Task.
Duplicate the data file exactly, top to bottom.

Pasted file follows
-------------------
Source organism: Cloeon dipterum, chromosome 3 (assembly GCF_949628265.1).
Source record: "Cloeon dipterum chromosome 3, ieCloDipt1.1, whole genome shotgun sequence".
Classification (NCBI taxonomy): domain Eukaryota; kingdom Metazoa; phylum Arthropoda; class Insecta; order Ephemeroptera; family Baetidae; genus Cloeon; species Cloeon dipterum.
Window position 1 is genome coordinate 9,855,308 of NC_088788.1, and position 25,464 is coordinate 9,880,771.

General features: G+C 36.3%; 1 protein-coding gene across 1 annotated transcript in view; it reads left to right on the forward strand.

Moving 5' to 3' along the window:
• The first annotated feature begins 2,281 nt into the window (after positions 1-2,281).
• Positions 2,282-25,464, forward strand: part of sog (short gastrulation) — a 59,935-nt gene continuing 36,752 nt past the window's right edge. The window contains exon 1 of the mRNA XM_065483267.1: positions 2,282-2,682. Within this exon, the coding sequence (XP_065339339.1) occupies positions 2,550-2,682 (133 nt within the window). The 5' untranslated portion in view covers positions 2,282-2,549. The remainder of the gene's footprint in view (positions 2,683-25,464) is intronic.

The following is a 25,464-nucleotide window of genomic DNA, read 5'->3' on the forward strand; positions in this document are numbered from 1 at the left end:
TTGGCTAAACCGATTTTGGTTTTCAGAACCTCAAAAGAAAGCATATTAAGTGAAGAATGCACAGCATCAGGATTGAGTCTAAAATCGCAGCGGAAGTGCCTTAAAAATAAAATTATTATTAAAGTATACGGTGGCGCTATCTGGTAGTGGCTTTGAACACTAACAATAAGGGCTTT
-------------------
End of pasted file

Source organism: Cloeon dipterum, chromosome 3 (assembly GCF_949628265.1).
Source record: "Cloeon dipterum chromosome 3, ieCloDipt1.1, whole genome shotgun sequence".
Classification (NCBI taxonomy): domain Eukaryota; kingdom Metazoa; phylum Arthropoda; class Insecta; order Ephemeroptera; family Baetidae; genus Cloeon; species Cloeon dipterum.
Window position 1 is genome coordinate 9,855,308 of NC_088788.1, and position 25,464 is coordinate 9,880,771.

General features: G+C 36.3%; 1 protein-coding gene across 1 annotated transcript in view; it reads left to right on the forward strand.

Moving 5' to 3' along the window:
• The first annotated feature begins 2,281 nt into the window (after positions 1-2,281).
• Positions 2,282-25,464, forward strand: part of sog (short gastrulation) — a 59,935-nt gene continuing 36,752 nt past the window's right edge. The window contains exon 1 of the mRNA XM_065483267.1: positions 2,282-2,682. Within this exon, the coding sequence (XP_065339339.1) occupies positions 2,550-2,682 (133 nt within the window). The 5' untranslated portion in view covers positions 2,282-2,549. The remainder of the gene's footprint in view (positions 2,683-25,464) is intronic.

The following is a 25,464-nucleotide window of genomic DNA, read 5'->3' on the forward strand; positions in this document are numbered from 1 at the left end:
TTGGCTAAACCGATTTTGGTTTTCAGAACCTCAAAAGAAAGCATATTAAGTGAAGAATGCACAGCATCAGGATTGAGTCTAAAATCGCAGCGGAAGTGCCTTAAAAATAAAATTATTATTAAAGTATACGGTGGCGCTATCTGGTAGTGGCTTTGAACACTAACAATAAGGGCTTT